Stuyvesant High School’s annual Stuy Squad dance show opened with a warm welcome from the host, senior Natalyah Morgan. Due to time conflicts arising from the STC’s winter comedy and SING!, the dance showcase, usually held in January, was pushed back until Wednesday, March 28th. Directed and led by senior Suzy Kim and juniors Christy Ku and Sidney Bynum, Stuy Squad 2012 fell short compared to the previous years’ because of the lack of preparation stemming from the time conflict. The vice-president of Stuy Squad, Ku said, “There was significantly less time for each crew to bond with each other. It even felt like SING! all over again because we only had three weeks to finish everything and struggled to remember our routines from a month before.” However, despite the obstacles, Stuy Squad remained entertaining with an eclectic array of dances.
Belly dance, directed by sophomores Anan Kazi and Nazifa Islam, opened the show with energetic synchronized hip twists and shimmies shaking to the alluring beats of Middle Eastern music. The most impressive parts of the performance, however, were the glittering black and rose pants with matching coin belts, handmade by Kazi’s mother herself.
The next dance, Girl’s Hip Hop B, was introduced by an awkward game, “Guess the Next Act,” in which Morgan, the host, acted out a snippet of the upcoming performance and the audience had to guess, as the name implies. The initiative to interact with the audience was laudable, but the lame response from the audience set a precursor for the dance to come. Girl’s Hip Hop B, directed by junior Elizabeth Gorodetsky, started off hasty and with a lack of energy, and only picked up slightly with the second song. The dance was ultimately mediocre, especially compared to the synchronized belly dance, but the girls remained smiling throughout the performance, drawing enthusiasm from the crowd.
The next set of dances, including Tap (directed by junior Tony Scott) and Latin (directed by sophomores Christine Xu and Sam Fuchs), was impressive and unique, but also lacked energy. Scott’s quick leading taps and the Latin couple’s charisma were commendable; however, the transitions between each performance were rough and resulted in a drop of energy that, unfortunately, did not lift with the upcoming dance. Seo, the Boy’s Hip Hop co-director, attempted to liven the atmosphere through his witty banter with the host. “I don’t want to pick on you guys, but I think you’re dancethetically challenged,” Seo said.
The second half of the show validated Ku’s upbeat take on the show’s level of success. “When the show turned out to be a thousand times better than what we had expected, it was the best feeling ever,” she said after the show. Directed by juniors Teresa Huang and Isabella Zelechenko, Girl’s Hip Hop C was one of the most eye-catching performances of Stuy Squad. With unique choreography and powerful dancing, the performance rejuvenated the show. The dance was full of attitude, with vibrant military-esque costumes to match.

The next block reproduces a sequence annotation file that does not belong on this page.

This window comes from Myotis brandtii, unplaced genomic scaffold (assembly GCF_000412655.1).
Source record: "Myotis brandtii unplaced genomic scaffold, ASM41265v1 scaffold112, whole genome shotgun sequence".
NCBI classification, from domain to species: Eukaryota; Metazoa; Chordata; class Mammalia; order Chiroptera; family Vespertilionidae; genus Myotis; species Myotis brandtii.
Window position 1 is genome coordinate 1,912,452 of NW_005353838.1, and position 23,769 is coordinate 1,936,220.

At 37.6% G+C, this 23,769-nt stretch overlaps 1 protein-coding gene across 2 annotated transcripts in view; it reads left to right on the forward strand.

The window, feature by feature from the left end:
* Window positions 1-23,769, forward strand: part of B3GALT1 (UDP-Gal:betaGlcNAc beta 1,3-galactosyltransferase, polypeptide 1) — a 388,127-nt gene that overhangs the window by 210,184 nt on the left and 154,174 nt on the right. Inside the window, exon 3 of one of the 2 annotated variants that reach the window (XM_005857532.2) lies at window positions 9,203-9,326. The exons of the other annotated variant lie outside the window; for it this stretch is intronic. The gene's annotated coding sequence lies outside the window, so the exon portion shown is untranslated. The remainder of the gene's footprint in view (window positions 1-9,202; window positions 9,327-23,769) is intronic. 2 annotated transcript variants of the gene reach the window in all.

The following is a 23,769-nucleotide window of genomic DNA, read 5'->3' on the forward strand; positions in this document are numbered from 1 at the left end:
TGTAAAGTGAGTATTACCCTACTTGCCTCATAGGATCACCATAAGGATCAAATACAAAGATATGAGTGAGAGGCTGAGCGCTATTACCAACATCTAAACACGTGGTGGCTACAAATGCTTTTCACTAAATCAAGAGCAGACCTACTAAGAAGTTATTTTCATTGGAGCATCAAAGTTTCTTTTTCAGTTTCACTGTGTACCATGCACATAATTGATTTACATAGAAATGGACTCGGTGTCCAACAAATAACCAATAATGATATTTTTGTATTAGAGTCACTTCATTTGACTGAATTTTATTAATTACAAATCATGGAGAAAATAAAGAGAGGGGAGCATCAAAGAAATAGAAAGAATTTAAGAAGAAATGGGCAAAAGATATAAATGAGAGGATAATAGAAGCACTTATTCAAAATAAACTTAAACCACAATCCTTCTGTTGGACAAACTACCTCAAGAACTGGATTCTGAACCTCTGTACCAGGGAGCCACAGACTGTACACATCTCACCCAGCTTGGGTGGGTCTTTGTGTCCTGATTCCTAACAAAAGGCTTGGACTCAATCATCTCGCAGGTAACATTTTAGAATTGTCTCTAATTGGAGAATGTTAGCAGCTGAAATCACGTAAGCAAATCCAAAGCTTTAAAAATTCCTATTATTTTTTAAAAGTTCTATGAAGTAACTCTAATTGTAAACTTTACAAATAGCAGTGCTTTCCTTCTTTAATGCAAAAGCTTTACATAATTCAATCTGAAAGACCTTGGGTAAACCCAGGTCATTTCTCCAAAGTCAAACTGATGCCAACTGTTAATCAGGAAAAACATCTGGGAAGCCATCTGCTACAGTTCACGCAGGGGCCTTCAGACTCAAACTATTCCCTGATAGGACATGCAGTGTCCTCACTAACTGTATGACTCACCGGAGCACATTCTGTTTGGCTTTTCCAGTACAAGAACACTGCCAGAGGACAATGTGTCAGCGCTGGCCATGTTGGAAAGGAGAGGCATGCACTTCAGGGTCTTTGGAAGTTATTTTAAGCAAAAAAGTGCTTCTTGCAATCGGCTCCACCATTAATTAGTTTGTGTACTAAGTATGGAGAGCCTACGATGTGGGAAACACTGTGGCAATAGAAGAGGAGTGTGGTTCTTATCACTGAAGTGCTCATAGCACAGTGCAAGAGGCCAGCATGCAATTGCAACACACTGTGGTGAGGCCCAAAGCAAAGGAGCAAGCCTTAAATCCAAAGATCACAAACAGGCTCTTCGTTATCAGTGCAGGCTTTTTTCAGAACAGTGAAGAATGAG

Contemporary and Step followed the girls. The two dance crews were introduced as crowd-favorites, and lived up to the description. Contemporary, directed by sophomore Lina Dahbour and senior Doria Choi, was dressed simply with white shirts and black pants, but awed the crowd with leaps, jumps, and splits to Adele’s fiery hit single, “Set Fire to the Rain.”
Step, directed by Bynum and junior Calvin He, was the most synchronized dance of the showcase. Full of innovative stomping and drumsticks, the act was reminiscent of Junior SING!’s highly regarded step performance. The dancers left the stage chanting, “Stuy Squad 2012.”
Next came two of the most highly anticipated dances due to the known talent of many of the dancers, Girl’s Hip Hop A, directed by Ku, and Boy’s Hip Hop, directed by Seo and junior Kevin Park. Both were perfectly in sync with unique choreography to match. The most impressive part of Girl’s Hip Hop A was their ability to transition between the sassy songs smoothly. This was a problem seen in many of the earlier dances, leading to shakiness that was difficult to watch. Luckily, these two hip-hop dances did not have the same problems.
Directed by junior Sreshta Paranji and senior Vani Upadhyaya, the last expected dance was Indian, a colorful and vibrant ending to a show that picked up in pace as it progressed. Flashing lights and energetic cultural music accompanied various foreign dance formations. After Indian’s act came to a close and the audience began to pack up to leave, viewers were met with a pleasant surprise– the director’s dance, an addition that was never before seen in Stuy Squad. All the directors gathered on stage and alternately came to the center to perform snippets. The show ended in happy chaos and dancing on stage, reminiscent of SING!’s spirit song.
Despite harsh time constraints and confusion, Stuy Squad 2012 was ultimately a satisfactory 45-minute performance. Albeit slow and rough in the beginning, it gained momentum and displayed all the talent and enthusiasm Stuyvesant students have to offer. “When I was a freshman, so many club interest meetings that I went to convinced me to join because they offered the feeling of being in a family, or a place I could fit in. However, I didn’t feel any of those promises until the day I joined Stuy Squad,” she said. “Performing is such a rewarding experience, and I feel so fortunate to have found something to keep me going in high school.”